The man claims that on the outside world, giving up heroin and certainly giving up methadone is nearly impossible without being in a safe place in order to go through the agony of the withdrawal symptoms. In Brighton, a massive proportion of the homeless and hostel dwellers queue up every morning for methadone as the replacement to their heroin addiction. They are, of course, all methadone addicts as well. On top of this, many are alcoholics.

The susbstance misuse service team daily breathalyse their 'clients'. If they have been unable to limit the alcohol, from even the night before which is still in their bloodstream and run over. If in being breathalysed, the 'client' goes 'over' and fails the test, they are refused methadone. Having been refused methadone, the 'client' is sent away and, not terribly surprisingly, then calls or finds a dealer, having begged enough money, in order to get his 'fix' of heroin because he has been refused the methadone.

Therefore, for many addicts, heroin is still a feature of their lives, something their bodies require urgently, because they have been refused the only replacement because of their other addiction to alcohol. One day they will get the methadone and this will 'hold' them, but it is unknown to many whether they will be able to maintain the discipline to limit their alcohol intake and therefore often find themselves begging or spending their benefits on heroin and supplying the heroin dealers with money.

Mill View Hospital in Hove, where addicts go for 'detox'
 The 'clients' then, in a terrible cycle of methadone, alcohol and heroin dependency await a precious place in Mill View Hospital where they can detox. However, while in Mill View Hospital, there is rarely, if ever any programme to help people come off methadone.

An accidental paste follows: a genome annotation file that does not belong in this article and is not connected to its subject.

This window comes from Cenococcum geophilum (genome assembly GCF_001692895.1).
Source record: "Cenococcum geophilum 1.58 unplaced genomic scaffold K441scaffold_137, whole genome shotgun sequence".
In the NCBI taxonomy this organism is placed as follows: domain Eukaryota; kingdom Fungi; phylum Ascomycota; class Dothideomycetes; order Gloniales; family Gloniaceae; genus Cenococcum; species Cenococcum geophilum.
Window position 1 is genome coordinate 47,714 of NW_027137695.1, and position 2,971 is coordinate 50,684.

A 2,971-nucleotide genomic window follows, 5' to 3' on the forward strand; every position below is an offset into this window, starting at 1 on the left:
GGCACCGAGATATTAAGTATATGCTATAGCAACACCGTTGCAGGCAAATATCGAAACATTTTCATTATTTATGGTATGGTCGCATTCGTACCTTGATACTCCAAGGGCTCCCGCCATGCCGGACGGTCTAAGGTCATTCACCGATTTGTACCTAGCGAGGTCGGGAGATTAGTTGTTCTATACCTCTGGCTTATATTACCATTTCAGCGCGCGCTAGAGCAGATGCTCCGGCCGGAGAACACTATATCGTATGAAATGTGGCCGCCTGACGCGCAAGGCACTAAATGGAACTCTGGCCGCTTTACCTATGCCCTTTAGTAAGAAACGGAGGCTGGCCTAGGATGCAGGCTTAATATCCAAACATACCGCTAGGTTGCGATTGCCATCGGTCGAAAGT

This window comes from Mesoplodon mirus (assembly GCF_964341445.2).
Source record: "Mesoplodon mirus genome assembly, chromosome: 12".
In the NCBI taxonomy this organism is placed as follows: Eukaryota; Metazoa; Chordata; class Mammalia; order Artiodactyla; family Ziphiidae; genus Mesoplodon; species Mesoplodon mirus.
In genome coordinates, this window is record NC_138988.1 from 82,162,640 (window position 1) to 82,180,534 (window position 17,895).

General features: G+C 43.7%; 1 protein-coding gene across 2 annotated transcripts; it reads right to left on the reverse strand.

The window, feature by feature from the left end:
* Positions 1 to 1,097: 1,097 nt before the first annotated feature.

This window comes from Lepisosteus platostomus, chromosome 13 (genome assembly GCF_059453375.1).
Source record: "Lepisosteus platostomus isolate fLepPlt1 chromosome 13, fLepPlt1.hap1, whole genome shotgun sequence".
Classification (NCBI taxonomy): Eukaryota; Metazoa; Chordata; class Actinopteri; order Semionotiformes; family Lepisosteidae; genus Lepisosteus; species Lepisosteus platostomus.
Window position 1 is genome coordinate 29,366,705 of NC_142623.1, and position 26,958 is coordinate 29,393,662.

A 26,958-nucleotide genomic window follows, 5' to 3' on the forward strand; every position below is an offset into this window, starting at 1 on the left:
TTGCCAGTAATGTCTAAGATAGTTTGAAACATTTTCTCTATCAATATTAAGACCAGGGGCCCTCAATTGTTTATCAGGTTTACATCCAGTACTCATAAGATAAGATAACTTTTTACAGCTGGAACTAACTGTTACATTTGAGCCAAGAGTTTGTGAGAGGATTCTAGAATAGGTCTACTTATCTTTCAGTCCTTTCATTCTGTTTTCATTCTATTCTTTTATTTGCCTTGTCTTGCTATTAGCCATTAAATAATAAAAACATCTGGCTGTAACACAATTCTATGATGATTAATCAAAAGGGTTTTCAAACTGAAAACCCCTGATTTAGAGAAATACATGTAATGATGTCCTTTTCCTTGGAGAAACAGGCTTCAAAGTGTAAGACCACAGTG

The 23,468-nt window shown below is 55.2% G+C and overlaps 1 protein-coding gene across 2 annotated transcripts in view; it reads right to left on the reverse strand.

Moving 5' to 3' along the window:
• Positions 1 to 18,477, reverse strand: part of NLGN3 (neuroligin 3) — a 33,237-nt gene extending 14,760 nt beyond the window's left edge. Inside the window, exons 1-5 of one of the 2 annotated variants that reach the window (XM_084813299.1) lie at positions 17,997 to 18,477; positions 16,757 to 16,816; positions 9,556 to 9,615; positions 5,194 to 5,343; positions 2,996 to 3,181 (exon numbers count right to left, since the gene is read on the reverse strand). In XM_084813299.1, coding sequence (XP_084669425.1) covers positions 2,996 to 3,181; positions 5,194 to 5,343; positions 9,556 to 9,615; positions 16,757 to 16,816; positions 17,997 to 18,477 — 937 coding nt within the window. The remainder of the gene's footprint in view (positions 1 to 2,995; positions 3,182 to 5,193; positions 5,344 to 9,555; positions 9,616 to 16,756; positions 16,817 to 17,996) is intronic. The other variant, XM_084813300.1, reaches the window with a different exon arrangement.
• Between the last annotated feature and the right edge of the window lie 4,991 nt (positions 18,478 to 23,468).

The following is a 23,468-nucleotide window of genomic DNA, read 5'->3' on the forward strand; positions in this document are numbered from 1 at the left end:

Methadone is supplied to the clients in the hospital as being the wonderful replacement for heroin that it patently is not. There are some stories of people successfully coming off methadone by having their amounts reduced, so long as these people are not alcohol dependent or are able to limit their alcohol intake the night before the morning after.

There is little will to help heroin addicts come off methadone. Even if the will and the funding is there, the priority is for addicts to be given a safe place to 'detox' off heroin or alcohol. Despite its abject failure, the services clearly do not recognise methadone replacement initiative to be the abject failure that it patently is. The homeless describe it as a vicious cycle, nearly impossible to get off. Few people understand the situation and dependency of the heroin addict. There is no one-off, miracle solution for it - it is a bodily dependency. The only way, it seems, to break free from the cycle of heroin and methadone addiction in modern Britain is to commit a crime, get sent to jail and start the 'recovery programme' yourself and what a 'strength of will' is required to do that!

1 comment:

  1. Love your blog! We provide drug addiction and alcohol rehab in Surrey and I've found your article to be really helpful, thank you!